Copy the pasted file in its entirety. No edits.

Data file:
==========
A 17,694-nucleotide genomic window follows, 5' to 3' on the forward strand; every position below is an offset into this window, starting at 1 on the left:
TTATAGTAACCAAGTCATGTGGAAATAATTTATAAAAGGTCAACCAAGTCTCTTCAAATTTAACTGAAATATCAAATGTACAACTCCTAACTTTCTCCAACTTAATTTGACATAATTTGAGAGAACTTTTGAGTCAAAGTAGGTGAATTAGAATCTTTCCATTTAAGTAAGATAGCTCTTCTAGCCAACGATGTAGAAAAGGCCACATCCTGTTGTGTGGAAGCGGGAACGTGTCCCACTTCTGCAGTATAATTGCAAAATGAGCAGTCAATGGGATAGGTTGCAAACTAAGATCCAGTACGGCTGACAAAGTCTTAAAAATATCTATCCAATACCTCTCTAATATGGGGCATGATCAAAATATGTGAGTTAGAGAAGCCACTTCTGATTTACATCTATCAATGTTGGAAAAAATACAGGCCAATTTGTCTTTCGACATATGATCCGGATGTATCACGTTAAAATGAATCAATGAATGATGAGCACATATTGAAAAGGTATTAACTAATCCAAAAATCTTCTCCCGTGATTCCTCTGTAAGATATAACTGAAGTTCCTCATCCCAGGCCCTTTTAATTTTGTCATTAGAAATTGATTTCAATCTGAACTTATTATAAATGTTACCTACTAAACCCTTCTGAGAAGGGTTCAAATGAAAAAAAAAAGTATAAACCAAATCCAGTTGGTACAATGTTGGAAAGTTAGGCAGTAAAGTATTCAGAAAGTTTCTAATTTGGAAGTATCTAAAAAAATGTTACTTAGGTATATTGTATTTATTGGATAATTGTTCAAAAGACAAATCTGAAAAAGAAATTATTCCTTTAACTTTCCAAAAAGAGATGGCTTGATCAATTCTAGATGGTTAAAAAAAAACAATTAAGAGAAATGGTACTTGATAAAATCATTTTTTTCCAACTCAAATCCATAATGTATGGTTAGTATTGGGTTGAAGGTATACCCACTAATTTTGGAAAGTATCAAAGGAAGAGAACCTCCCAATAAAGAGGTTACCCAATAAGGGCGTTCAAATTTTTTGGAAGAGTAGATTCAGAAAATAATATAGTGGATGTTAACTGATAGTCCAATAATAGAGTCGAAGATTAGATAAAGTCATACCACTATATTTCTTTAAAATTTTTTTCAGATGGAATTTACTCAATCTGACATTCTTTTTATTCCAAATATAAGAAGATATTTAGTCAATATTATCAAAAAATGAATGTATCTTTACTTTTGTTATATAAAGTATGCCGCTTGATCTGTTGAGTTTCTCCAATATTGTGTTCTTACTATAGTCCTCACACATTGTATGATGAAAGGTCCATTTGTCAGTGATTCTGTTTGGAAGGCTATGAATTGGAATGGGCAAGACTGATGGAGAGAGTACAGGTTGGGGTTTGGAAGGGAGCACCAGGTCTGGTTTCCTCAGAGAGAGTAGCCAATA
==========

A 17,694-nucleotide genomic window follows, 5' to 3' on the forward strand; every position below is an offset into this window, starting at 1 on the left:
TTATAGTAACCAAGTCATGTGGAAATAATTTATAAAAGGTCAACCAAGTCTCTTCAAATTTAACTGAAATATCAAATGTACAACTCCTAACTTTCTCCAACTTAATTTGACATAATTTGAGAGAACTTTTGAGTCAAAGTAGGTGAATTAGAATCTTTCCATTTAAGTAAGATAGCTCTTCTAGCCAACGATGTAGAAAAGGCCACATCCTGTTGTGTGGAAGCGGGAACGTGTCCCACTTCTGCAGTATAATTGCAAAATGAGCAGTCAATGGGATAGGTTGCAAACTAAGATCCAGTACGGCTGACAAAGTCTTAAAAATATCTATCCAATACCTCTCTAATATGGGGCATGATCAAAATATGTGAGTTAGAGAAGCCACTTCTGATTTACATCTATCAATGTTGGAAAAAATACAGGCCAATTTGTCTTTCGACATATGATCCGGATGTATCACGTTAAAATGAATCAATGAATGATGAGCACATATTGAAAAGGTATTAACTAATCCAAAAATCTTCTCCCGTGATTCCTCTGTAAGATATAACTGAAGTTCCTCATCCCAGGCCCTTTTAATTTTGTCATTAGAAATTGATTTCAATCTGAACTTATTATAAATGTTACCTACTAAACCCTTCTGAGAAGGGTTCAAATGAAAAAAAAAAGTATAAACCAAATCCAGTTGGTACAATGTTGGAAAGTTAGGCAGTAAAGTATTCAGAAAGTTTCTAATTTGGAAGTATCTAAAAAAATGTTACTTAGGTATATTGTATTTATTGGATAATTGTTCAAAAGACAAATCTGAAAAAGAAATTATTCCTTTAACTTTCCAAAAAGAGATGGCTTGATCAATTCTAGATGGTTAAAAAAAAACAATTAAGAGAAATGGTACTTGATAAAATCATTTTTTTCCAACTCAAATCCATAATGTATGGTTAGTATTGGGTTGAAGGTATACCCACTAATTTTGGAAAGTATCAAAGGAAGAGAACCTCCCAATAAAGAGGTTACCCAATAAGGGCGTTCAAATTTTTTGGAAGAGTAGATTCAGAAAATAATATAGTGGATGTTAACTGATAGTCCAATAATAGAGTCGAAGATTAGATAAAGTCATACCACTATATTTCTTTAAAATTTTTTTCAGATGGAATTTACTCAATCTGACATTCTTTTTATTCCAAATATAAGAAGATATTTAGTCAATATTATCAAAAAATGAATGTATCTTTACTTTTGTTATATAAAGTATGCCGCTTGATCTGTTGAGTTTCTCCAATATTGTGTTCTTACTATAGTCCTCACACATTGTATGATGAAAGGTCCATTTGTCAGTGATTCTGTTTGGAAGGCTATGAATTGGAATGGGCAAGACTGATGGAGAGAGTACAGGTTGGGGTTTGGAAGGGAGCACCAGGTCTGGTTTCCTCAGAGAGAGTAGCCAATA